Allegheny City’s Al Grasso and Mike taste the brewery’s Nova Gose.
Sure, we have some good-sized hills on the North Side. But no one’s ever going to mistake it for Colorado’s Front Range.
Nevertheless, the small-town breweries that Amy Yurkovich, Al Grasso and Matt Yurkovich came across while they lived in the mountains were the model for Allegheny City Brewing, the brewpub the trio just opened on Foreland Street. And thanks mostly to the Yurkovich siblings, both native North Siders, Allegheny City made that neighborhood its home.
The business model that the trio put together while the still lived out West was simple. It didn’t involve grand plans for packaging or distribution; instead, Allegheny City would serve the purpose of the tiny tap rooms and brewpubs they loved in Colorado. Those places served as community centers as well as breweries, providing a place to stop and relax with neighbors for a bit between work and home.
And while the North Side has its share of bars and restaurants, it didn’t yet have anything like the kind of establishment they had in mind. They’ll soon have small-brewery neighbors — War Streets Brewing and Spring Hill Brewing are both preparing to open on the North Side as well — as well as one well-established big one; that, they say, just adds to the sense of home town North Side community.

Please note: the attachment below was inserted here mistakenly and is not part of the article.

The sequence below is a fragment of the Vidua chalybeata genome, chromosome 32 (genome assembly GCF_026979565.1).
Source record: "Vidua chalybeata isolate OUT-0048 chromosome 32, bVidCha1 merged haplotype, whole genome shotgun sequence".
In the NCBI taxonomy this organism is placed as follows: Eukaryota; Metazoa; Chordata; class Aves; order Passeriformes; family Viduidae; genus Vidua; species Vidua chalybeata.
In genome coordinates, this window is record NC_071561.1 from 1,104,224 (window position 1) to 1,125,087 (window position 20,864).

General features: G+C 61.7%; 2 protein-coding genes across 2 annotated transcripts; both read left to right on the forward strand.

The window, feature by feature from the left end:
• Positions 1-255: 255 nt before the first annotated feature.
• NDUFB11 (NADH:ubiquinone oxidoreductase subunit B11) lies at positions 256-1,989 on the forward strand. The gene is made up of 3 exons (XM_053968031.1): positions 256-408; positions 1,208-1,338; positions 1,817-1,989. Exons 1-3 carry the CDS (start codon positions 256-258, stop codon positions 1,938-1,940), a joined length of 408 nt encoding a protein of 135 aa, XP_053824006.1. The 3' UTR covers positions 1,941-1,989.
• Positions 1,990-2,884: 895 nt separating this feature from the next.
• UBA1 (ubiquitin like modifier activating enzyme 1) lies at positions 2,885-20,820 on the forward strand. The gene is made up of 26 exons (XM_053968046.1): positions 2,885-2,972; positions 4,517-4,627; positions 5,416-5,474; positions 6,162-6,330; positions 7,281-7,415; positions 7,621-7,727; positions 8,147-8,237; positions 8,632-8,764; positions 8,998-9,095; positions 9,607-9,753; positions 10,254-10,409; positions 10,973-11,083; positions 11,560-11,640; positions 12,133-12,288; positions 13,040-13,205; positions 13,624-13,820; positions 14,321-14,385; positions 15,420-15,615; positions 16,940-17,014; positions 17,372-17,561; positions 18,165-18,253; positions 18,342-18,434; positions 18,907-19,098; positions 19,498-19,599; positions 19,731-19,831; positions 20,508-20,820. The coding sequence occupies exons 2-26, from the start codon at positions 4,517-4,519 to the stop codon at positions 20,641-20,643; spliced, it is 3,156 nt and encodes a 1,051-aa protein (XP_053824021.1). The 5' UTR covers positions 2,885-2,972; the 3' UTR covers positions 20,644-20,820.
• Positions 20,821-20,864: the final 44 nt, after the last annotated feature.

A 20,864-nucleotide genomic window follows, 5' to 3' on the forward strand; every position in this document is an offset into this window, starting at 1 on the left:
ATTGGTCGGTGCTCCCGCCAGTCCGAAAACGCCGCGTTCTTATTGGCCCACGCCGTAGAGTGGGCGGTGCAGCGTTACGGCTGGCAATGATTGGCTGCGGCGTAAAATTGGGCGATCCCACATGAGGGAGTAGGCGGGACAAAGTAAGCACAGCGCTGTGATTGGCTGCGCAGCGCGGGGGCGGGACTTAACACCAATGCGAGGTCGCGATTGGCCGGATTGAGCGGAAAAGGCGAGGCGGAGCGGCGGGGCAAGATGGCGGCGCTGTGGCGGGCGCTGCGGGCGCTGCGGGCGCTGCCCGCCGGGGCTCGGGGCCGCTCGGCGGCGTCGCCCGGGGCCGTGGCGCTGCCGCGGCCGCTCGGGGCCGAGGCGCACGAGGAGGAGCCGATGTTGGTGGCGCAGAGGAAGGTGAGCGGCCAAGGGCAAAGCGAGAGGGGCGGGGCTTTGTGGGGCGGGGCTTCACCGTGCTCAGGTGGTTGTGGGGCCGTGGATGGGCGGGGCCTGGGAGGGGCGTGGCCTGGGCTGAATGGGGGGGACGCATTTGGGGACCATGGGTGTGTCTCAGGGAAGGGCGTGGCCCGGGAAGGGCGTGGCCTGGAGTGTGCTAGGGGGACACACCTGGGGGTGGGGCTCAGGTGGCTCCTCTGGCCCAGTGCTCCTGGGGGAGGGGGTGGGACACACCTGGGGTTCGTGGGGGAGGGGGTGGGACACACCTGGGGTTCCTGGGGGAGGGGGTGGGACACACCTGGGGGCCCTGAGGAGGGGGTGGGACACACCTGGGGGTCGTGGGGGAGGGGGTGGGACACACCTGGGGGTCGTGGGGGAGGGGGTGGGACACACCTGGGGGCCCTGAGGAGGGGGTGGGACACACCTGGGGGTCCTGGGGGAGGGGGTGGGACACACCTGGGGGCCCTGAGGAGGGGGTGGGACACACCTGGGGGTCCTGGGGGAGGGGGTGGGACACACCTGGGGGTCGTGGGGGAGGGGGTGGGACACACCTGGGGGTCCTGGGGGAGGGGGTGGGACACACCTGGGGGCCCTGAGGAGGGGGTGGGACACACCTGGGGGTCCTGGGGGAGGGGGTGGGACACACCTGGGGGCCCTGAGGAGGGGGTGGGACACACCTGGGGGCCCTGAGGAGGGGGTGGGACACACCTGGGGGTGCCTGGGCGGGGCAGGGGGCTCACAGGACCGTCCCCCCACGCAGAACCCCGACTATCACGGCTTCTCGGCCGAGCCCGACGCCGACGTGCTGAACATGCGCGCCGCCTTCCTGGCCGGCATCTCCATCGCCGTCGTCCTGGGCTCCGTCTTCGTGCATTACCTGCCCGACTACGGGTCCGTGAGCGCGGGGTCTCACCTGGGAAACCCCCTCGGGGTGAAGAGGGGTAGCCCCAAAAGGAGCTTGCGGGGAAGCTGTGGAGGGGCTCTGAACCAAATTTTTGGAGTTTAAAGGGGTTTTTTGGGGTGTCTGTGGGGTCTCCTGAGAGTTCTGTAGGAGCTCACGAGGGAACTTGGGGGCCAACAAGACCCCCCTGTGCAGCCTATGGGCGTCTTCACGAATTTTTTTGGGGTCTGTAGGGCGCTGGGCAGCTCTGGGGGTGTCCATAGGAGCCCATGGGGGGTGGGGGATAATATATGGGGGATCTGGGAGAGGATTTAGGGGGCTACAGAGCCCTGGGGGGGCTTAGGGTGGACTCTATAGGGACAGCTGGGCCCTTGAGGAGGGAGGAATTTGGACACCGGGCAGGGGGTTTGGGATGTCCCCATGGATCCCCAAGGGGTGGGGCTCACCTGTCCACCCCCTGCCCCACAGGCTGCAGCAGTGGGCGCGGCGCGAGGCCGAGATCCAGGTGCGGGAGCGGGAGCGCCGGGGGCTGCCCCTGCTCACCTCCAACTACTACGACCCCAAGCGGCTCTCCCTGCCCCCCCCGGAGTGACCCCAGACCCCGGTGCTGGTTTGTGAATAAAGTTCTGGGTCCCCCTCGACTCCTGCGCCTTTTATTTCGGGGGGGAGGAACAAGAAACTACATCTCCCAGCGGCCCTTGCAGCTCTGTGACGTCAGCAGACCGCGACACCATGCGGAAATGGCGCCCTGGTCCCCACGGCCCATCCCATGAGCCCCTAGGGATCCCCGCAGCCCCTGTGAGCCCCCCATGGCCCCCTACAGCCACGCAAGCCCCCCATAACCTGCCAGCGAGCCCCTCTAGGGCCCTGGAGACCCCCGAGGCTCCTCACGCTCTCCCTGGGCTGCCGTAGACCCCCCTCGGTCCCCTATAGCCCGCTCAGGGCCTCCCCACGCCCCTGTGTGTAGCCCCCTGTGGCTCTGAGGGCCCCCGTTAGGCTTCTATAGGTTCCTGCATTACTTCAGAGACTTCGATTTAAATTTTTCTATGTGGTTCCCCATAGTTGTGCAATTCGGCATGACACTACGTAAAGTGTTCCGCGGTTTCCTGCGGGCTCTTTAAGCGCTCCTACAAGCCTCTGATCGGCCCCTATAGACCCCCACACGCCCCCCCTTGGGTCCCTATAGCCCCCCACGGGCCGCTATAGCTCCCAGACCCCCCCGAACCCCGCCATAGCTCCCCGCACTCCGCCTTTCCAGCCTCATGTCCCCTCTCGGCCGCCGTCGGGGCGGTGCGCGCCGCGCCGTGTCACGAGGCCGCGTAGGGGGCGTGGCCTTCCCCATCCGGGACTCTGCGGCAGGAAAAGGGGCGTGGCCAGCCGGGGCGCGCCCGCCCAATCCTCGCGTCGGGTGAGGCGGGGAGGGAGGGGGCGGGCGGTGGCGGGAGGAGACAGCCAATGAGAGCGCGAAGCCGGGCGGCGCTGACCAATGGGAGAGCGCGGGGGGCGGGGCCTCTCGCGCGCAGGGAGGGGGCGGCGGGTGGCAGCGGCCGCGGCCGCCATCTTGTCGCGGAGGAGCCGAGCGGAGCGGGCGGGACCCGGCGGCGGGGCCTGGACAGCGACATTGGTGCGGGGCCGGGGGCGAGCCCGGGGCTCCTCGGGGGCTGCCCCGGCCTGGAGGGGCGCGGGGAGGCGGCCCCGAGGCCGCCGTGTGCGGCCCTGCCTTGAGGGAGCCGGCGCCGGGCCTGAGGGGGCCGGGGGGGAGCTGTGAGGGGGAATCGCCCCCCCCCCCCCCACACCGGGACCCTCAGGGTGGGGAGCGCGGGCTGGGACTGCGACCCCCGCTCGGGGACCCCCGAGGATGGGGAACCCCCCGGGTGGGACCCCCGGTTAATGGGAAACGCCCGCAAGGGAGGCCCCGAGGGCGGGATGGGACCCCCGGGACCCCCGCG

Even after just three weeks, they’re already seeing regulars coming back for a pint or a growler fill. And that’s understandable: the tap room is warm and comfortable and the beer is well done. A couple favorites from my stop this week: Funkhouser farmhouse ale is evenly split between citrus and spice with a touch of Belgian funk at the end, and Nova Gose, a perfectly rendered take of the old German style, with sharp lemon tartness, coriander and a hint of salt.
If the goal for the trio was to establish a neighborhood brewpub — and a community to go with it — they’re already a success. And if you’re a neighbor — on the North Side or perhaps a bit further away — you should give Allegheny City a shot.
You’ll know when Meg Evans or James Evans is mashing in — the music inside their respective breweries is loud, fast and hard.